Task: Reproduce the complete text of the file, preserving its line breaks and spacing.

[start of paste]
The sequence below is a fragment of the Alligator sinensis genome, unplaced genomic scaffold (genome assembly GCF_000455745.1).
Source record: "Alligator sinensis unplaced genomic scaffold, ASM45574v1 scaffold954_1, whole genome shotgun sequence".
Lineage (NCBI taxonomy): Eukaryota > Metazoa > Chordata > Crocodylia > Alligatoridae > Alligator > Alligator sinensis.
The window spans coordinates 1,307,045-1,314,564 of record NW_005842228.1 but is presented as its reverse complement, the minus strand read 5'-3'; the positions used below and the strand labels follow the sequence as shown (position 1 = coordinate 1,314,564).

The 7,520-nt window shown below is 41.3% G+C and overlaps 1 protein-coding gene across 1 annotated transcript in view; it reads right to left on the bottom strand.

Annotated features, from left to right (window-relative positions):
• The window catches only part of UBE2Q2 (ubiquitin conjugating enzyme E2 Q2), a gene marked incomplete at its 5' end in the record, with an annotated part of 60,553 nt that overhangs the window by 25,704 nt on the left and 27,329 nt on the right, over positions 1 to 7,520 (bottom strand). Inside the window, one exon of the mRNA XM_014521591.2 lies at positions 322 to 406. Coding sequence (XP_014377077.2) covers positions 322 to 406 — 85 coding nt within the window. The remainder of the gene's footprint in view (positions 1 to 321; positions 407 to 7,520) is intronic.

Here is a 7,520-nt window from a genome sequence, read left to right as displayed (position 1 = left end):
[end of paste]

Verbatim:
The sequence below is a fragment of the Alligator sinensis genome, unplaced genomic scaffold (genome assembly GCF_000455745.1).
Source record: "Alligator sinensis unplaced genomic scaffold, ASM45574v1 scaffold954_1, whole genome shotgun sequence".
Lineage (NCBI taxonomy): Eukaryota > Metazoa > Chordata > Crocodylia > Alligatoridae > Alligator > Alligator sinensis.
The window spans coordinates 1,307,045-1,314,564 of record NW_005842228.1 but is presented as its reverse complement, the minus strand read 5'-3'; the positions used below and the strand labels follow the sequence as shown (position 1 = coordinate 1,314,564).

The 7,520-nt window shown below is 41.3% G+C and overlaps 1 protein-coding gene across 1 annotated transcript in view; it reads right to left on the bottom strand.

Annotated features, from left to right (window-relative positions):
• The window catches only part of UBE2Q2 (ubiquitin conjugating enzyme E2 Q2), a gene marked incomplete at its 5' end in the record, with an annotated part of 60,553 nt that overhangs the window by 25,704 nt on the left and 27,329 nt on the right, over positions 1 to 7,520 (bottom strand). Inside the window, one exon of the mRNA XM_014521591.2 lies at positions 322 to 406. Coding sequence (XP_014377077.2) covers positions 322 to 406 — 85 coding nt within the window. The remainder of the gene's footprint in view (positions 1 to 321; positions 407 to 7,520) is intronic.

Here is a 7,520-nt window from a genome sequence, read left to right as displayed (position 1 = left end):